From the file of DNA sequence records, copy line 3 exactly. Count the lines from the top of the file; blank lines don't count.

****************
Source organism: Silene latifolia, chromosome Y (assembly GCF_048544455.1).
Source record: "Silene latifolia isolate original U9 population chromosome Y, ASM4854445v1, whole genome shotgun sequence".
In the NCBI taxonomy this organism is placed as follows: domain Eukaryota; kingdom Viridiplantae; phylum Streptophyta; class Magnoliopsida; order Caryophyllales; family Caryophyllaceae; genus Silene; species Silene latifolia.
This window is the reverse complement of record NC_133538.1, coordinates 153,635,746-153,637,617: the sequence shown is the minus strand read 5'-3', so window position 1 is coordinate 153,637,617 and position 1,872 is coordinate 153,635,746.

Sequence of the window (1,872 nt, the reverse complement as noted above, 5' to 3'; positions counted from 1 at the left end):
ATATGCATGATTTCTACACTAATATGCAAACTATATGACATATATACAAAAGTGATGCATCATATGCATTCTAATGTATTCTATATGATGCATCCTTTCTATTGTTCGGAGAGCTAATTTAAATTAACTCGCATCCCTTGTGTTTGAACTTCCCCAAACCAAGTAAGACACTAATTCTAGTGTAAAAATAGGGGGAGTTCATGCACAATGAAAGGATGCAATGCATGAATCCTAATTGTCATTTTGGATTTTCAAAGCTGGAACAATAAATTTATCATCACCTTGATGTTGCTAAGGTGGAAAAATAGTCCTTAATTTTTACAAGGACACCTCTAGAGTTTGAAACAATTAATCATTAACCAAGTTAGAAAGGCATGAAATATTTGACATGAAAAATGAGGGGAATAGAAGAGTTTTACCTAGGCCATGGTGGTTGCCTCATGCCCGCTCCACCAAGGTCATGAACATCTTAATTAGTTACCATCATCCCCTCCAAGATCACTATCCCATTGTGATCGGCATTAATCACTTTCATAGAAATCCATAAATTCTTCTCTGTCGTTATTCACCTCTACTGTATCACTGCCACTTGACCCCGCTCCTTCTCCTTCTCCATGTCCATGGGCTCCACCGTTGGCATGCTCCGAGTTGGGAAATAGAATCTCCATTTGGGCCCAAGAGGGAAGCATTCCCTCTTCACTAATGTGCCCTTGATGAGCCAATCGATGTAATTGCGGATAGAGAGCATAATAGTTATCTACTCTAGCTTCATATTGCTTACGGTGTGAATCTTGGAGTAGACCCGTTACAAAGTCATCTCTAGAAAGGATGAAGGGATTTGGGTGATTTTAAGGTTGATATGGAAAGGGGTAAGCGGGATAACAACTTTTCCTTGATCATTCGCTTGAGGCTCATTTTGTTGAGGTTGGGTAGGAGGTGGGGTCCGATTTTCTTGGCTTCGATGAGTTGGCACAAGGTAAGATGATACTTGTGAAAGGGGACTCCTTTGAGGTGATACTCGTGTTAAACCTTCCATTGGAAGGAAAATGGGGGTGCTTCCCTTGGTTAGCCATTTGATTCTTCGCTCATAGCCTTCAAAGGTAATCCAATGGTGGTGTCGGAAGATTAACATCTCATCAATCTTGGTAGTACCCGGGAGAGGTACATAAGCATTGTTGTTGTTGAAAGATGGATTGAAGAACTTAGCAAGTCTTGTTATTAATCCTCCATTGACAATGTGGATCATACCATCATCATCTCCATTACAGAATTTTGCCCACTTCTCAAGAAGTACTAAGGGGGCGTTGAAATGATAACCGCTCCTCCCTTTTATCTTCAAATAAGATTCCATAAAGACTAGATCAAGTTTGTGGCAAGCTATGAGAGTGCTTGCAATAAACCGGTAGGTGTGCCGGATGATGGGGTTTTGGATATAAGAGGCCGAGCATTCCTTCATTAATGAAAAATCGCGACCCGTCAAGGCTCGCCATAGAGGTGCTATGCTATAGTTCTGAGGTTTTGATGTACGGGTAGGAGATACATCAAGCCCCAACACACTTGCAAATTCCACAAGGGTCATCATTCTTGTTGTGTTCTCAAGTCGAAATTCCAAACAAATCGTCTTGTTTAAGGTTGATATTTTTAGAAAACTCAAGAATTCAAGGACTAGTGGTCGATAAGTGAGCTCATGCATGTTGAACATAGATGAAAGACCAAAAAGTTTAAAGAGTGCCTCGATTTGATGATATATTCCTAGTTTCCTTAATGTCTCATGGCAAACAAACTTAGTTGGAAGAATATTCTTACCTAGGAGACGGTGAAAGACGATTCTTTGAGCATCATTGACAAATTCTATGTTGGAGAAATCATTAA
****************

In the NCBI taxonomy this organism is placed as follows: domain Eukaryota; kingdom Viridiplantae; phylum Streptophyta; class Magnoliopsida; order Caryophyllales; family Caryophyllaceae; genus Silene; species Silene latifolia.